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I had a quick look at the language and checked about my two pet pieves. What does the code look like when handling JSON data? (that is when I slammed the door on Golang) What does the code look like when starting an external process, supplying stdin, args and capturing return code, stdout, and stderr? (that is when I slammed the door on lua). Well, I must say that crystal-lang manages to dodge the bullet twice. It handles both situations quite elegantly. So, yes, I am interested.
When I was younger, I programmed predominantly in Java and types were infuriating to me.
Then I found ruby and loved how simple it was to not worry about a type system.
Then I found out how infuriating it was to not have types.
Now I’m older and appreciate having types.
Cool story, bro.
Crystal looks cool!
I built a client for http://woordenlijst.org/#/ (Dutch word existence checker basically) and it is super fast. The syntax is only slightly different from Ruby and it starts up instantly.
The only thing that I have against crystal is that my compiled binary didn't work on all other machines I tried it on. Even the practically identical macbook of a friend of mine. Looking around on their wiki pages and in the issues on github didn't give me any real solutions. So right now, as the version numbering suggests, it isn't ready for production.
Crystal is pretty neat and ticks off almost all of the boxes for me atm (For example the websockets server functionality in Kemal is super neat), but the lack of proper parallelism is kind of a killer. I know it's in the works, but afaict it has been so for almost a year now without much news...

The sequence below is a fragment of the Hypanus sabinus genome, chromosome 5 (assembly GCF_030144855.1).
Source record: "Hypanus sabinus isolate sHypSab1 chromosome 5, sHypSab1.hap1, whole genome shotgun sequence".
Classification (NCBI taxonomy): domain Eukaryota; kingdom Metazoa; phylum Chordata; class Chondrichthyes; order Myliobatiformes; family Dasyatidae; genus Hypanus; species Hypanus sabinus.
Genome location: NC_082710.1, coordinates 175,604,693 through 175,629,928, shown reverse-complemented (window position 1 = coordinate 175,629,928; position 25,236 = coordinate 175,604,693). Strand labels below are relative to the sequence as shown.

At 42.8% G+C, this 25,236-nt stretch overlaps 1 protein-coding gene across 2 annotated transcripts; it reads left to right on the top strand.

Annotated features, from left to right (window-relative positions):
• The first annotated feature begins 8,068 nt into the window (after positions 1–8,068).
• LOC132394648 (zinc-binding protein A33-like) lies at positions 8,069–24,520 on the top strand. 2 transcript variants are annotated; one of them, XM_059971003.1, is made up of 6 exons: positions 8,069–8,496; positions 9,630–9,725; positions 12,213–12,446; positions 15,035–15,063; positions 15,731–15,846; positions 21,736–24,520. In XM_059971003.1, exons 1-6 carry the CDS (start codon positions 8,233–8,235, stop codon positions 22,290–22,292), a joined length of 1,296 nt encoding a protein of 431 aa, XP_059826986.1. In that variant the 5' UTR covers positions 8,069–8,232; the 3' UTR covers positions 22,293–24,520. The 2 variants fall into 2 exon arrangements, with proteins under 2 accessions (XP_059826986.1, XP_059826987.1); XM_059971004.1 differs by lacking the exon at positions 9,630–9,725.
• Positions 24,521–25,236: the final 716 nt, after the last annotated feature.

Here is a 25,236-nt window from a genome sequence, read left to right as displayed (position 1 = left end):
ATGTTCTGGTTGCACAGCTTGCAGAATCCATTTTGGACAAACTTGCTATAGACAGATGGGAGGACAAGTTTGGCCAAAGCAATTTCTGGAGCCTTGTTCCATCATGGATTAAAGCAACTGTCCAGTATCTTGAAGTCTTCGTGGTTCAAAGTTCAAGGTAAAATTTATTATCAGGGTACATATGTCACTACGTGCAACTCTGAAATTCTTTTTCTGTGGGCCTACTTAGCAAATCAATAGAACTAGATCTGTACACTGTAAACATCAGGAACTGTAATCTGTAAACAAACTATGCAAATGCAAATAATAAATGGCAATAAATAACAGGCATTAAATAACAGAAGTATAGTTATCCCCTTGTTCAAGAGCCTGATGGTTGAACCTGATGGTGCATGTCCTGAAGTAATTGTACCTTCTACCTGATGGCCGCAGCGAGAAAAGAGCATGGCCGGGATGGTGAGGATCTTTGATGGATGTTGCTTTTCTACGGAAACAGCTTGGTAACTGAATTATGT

I've been a fan of Ruby for about 5 years, but lately I've been leaning a lot more heavily towards statically typed languages. Which is why Crystal is at the top of my "want to learn" list. Ruby inspired syntax and statically typed? Yes please. The speed is just a bonus for me.
I've been using Crystal on a mobile checkout application to watch for and parse incoming pricing files. I've been extremely happy with it so far. It is fast, the type system is nice, and I really enjoy the Ruby-like syntax and ease of development. I've also been happy with the developers and the community. The community is supportive and the developers are making good progress on the language and are quite responsive to community feedback.
If you like the idea of a fast, compiled, statically-typed, Ruby-like programming language, you can support Crystal development here (NOTE: I'm not affiliated with the Crystal project in any way. I'm just a happy consumer): https://crystal-lang.org/sponsors/
I played with Ruby like 15 years ago and loved it, but surely speed wasn't exactly a selling point, so I welcome this project. One question though for the gurus out there: they say the compiler is written in Crystal; is it good practice to do it that soon? To me it could slow down development, if a subtle error occurs it could make harder to nail it to a bug in the compiler or in the language.
I have written a few small apps in it and so far I like it. I hope it gets traction and we see broad support for it dev tools. Would be cool to have debugger support in rubymine or idea for example.
Looks like a nice effort. As a fan of Python over Ruby, I would love to see something like this for Python fans, but efforts like this give me hope that one day it will happen.
One of the few languages that I've seen in years that I liked right away. Checks a lot of my boxes, I like the inferred types and I like static typing. Nice job!
It is also a potential compile-to-webassembly language.
Crystal looks really cool but if speed is what its after, i think it misses the target for most people.
because for most apps, you will be bottlenecked by the database server. it is the slowest hanging fruit on the tech stack, be it postgres , mysql, or mongo. so unless you are working on number crunching tasks that do not involve any db queries, i fail to see the benefit of a language like Crystal.
i wait for the day until the day Crystal becomes a 100% drop in replacement ready for Ruby apps.
until then, Sinatra is more than fast enough for most things.